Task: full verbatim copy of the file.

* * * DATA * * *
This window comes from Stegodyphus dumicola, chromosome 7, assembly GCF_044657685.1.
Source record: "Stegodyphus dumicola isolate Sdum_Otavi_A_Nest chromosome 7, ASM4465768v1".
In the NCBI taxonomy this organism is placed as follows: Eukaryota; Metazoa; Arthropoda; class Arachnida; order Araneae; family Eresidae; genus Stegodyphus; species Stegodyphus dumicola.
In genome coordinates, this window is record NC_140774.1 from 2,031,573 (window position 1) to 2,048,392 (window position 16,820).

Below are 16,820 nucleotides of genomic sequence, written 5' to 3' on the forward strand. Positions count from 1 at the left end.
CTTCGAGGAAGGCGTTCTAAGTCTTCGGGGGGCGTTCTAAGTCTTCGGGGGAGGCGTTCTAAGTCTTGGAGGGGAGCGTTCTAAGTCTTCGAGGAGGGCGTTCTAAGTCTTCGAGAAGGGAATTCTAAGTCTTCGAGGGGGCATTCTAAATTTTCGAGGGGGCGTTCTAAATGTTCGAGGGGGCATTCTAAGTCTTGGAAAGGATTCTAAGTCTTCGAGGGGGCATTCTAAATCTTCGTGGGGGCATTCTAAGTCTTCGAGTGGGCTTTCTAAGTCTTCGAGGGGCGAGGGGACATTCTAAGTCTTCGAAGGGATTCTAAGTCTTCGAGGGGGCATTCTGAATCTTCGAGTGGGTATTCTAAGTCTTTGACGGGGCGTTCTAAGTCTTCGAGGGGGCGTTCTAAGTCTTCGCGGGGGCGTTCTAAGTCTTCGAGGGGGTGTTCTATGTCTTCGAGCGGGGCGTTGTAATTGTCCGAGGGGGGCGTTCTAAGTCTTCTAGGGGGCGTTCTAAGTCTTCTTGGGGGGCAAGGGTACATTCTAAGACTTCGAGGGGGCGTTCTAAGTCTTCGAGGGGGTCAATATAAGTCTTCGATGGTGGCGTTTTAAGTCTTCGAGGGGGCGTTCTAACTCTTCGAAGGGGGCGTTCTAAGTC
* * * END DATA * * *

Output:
This window comes from Stegodyphus dumicola, chromosome 7, assembly GCF_044657685.1.
Source record: "Stegodyphus dumicola isolate Sdum_Otavi_A_Nest chromosome 7, ASM4465768v1".
In the NCBI taxonomy this organism is placed as follows: Eukaryota; Metazoa; Arthropoda; class Arachnida; order Araneae; family Eresidae; genus Stegodyphus; species Stegodyphus dumicola.
In genome coordinates, this window is record NC_140774.1 from 2,031,573 (window position 1) to 2,048,392 (window position 16,820).

Below are 16,820 nucleotides of genomic sequence, written 5' to 3' on the forward strand. Positions count from 1 at the left end.
CTTCGAGGAAGGCGTTCTAAGTCTTCGGGGGGCGTTCTAAGTCTTCGGGGGAGGCGTTCTAAGTCTTGGAGGGGAGCGTTCTAAGTCTTCGAGGAGGGCGTTCTAAGTCTTCGAGAAGGGAATTCTAAGTCTTCGAGGGGGCATTCTAAATTTTCGAGGGGGCGTTCTAAATGTTCGAGGGGGCATTCTAAGTCTTGGAAAGGATTCTAAGTCTTCGAGGGGGCATTCTAAATCTTCGTGGGGGCATTCTAAGTCTTCGAGTGGGCTTTCTAAGTCTTCGAGGGGCGAGGGGACATTCTAAGTCTTCGAAGGGATTCTAAGTCTTCGAGGGGGCATTCTGAATCTTCGAGTGGGTATTCTAAGTCTTTGACGGGGCGTTCTAAGTCTTCGAGGGGGCGTTCTAAGTCTTCGCGGGGGCGTTCTAAGTCTTCGAGGGGGTGTTCTATGTCTTCGAGCGGGGCGTTGTAATTGTCCGAGGGGGGCGTTCTAAGTCTTCTAGGGGGCGTTCTAAGTCTTCTTGGGGGGCAAGGGTACATTCTAAGACTTCGAGGGGGCGTTCTAAGTCTTCGAGGGGGTCAATATAAGTCTTCGATGGTGGCGTTTTAAGTCTTCGAGGGGGCGTTCTAACTCTTCGAAGGGGGCGTTCTAAGTC